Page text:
Firms get set for new build
11 January 2008
Companies involved in thepush for new nuclear power in the UK reacted favourably to thegovernment invitation of 10 January to submit their plans for new build.
France's Areva led the pack with a release which said "the UK is a longstanding priority for Areva." Luc Oursel, President of Areva NP, the group's reactor building division, said: "Our ambition is to build between four and six reactors in the UK." He was referring to the EPR pressurized water reactor, which outputs 1650 MWe, under construciton in Finland and France and planned for China.
Three other reactor manufacturers are in the frame for new build contracts - AECL, GE-Hitachi and Westinghouse - although only three of the four can graduate to the last stage of Generic Design Assessment required for licensing of new plants to operate.
British Energy (BE) reminded editors that it controls the most likely sites for new nuclear, and that it has been in talks with a range of companies since February 2007. "We are ready for new build and have the sites, the people, skills and experience essential for its success," said CEO Bill Coley.
BE has already made agreements for grid connections at its existing Sizewell, Hinkley Point, Dungeness, and Bradwell nuclear power sites.
At the centre of discussions, BE has long remained silent on identities of preferred partners. In coming weeks it is thought that a small number of powerful consortia will emerge to finance and build new nuclear plants, almost certainly at existing nuclear sites.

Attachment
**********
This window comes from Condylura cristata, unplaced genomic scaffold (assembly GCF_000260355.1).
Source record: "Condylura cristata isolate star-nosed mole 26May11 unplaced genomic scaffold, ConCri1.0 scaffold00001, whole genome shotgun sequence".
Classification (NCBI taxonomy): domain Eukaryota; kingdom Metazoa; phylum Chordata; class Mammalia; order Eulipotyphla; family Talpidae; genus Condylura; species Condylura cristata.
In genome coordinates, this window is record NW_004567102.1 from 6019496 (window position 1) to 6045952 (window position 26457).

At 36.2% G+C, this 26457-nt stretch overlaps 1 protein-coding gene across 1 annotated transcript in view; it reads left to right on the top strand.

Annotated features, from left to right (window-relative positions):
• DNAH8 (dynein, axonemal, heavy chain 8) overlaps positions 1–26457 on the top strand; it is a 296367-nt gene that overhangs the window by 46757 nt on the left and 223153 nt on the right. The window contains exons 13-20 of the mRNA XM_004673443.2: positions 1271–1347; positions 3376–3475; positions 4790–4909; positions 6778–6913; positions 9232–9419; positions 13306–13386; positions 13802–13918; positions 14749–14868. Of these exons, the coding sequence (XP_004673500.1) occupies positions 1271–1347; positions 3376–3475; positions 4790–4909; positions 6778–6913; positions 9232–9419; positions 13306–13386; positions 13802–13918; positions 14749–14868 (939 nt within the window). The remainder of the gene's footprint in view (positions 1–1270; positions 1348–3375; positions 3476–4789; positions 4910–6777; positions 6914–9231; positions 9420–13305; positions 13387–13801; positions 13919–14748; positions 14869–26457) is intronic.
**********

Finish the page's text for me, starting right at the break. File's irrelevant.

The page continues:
A report in the Daily Telegraph linked a number of firms to possible new build projects including Centrica, the owner of British Gas.
EDF Energy, owned by Electricité de France, would be a natural partner for Areva, and it would be hard to imagine any consortium that not including British Energy. Generator, EOn, is keen to build while construction and engineering groups Amec, Costain, and Halcrow have all also been mentioned in connection with nuclear plans.
Crucially for upcoming investment decisions, the Labour government's even-handed approach to nuclear power was matched by its Conservative opposition.
Shadow business and enterprise minister Alan Duncan welcomed his opposite number's announcement and explained his party's view on nuclear power: that the planning system must be refined; a price for carbon is required for long-term investment; clarity is required on waste and decommissioning; and there should be no subsidy for nuclear power.
Duncan assured business that the investment climate would remain stable under a possible future Conservative government.
This marks a major change over several months, since Conservative leader David Cameron enlisted Ecologist editor Zac Goldsmith as an advisor, resulting in a rash of anti-nuclear sentiment. Goldsmith is now expected to part company with the Conservatives.
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